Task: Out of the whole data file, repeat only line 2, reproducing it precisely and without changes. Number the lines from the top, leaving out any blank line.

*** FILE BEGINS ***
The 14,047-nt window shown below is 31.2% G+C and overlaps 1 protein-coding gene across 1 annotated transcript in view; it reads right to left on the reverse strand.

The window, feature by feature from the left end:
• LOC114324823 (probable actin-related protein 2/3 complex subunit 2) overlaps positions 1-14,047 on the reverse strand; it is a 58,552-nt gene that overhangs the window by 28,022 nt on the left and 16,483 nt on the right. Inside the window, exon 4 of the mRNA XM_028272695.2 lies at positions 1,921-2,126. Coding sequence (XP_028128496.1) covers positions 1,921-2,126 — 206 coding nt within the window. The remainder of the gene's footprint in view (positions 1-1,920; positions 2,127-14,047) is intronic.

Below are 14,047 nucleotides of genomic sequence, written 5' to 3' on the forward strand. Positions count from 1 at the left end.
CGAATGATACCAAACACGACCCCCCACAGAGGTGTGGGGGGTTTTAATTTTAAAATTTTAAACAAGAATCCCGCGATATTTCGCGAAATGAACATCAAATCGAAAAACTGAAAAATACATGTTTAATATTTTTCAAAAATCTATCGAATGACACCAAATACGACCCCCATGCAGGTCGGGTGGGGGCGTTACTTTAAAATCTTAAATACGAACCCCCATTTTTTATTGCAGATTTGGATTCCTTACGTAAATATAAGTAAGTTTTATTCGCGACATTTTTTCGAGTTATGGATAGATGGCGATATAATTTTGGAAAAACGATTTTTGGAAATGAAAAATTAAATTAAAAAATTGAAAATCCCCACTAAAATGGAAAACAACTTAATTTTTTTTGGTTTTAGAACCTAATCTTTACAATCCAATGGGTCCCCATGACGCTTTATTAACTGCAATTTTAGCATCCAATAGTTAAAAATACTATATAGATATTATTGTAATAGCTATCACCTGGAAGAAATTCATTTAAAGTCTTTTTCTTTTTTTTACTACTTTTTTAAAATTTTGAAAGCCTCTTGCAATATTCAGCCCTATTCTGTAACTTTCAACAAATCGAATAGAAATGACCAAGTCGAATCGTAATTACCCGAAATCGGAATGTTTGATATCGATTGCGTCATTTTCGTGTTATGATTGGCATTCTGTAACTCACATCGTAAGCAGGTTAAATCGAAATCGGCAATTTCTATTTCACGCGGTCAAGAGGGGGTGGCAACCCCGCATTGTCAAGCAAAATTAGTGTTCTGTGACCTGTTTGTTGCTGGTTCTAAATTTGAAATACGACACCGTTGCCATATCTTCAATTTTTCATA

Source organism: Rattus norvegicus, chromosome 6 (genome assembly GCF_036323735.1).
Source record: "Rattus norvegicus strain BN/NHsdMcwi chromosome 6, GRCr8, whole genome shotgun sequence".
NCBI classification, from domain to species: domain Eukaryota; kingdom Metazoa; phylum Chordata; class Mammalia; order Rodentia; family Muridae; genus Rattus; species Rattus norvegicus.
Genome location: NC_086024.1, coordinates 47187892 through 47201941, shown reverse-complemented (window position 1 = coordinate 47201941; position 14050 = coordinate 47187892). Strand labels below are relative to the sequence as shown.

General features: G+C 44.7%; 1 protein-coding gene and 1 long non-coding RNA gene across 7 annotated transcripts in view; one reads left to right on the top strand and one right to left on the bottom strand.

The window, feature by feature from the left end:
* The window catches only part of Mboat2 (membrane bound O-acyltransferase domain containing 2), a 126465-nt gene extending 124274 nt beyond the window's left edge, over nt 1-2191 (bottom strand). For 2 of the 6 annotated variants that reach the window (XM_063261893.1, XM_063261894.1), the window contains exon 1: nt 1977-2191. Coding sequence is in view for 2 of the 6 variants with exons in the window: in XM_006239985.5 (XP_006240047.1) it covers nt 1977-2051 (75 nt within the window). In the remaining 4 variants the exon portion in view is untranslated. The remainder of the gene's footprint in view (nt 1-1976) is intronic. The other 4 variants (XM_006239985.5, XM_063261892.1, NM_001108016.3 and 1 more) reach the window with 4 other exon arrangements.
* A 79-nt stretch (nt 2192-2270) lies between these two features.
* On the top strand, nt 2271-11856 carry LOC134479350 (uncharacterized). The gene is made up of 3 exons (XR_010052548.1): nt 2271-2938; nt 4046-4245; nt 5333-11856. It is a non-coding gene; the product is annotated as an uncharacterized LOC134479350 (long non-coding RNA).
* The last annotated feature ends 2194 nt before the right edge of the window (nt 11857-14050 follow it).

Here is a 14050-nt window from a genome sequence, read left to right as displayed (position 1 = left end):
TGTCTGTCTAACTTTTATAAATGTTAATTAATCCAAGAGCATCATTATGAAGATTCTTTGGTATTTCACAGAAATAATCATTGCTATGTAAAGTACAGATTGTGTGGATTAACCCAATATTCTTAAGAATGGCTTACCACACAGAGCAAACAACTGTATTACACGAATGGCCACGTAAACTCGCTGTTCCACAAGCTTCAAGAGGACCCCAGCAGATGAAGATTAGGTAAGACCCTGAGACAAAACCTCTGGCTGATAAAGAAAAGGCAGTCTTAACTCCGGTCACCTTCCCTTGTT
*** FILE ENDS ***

The window, feature by feature from the left end: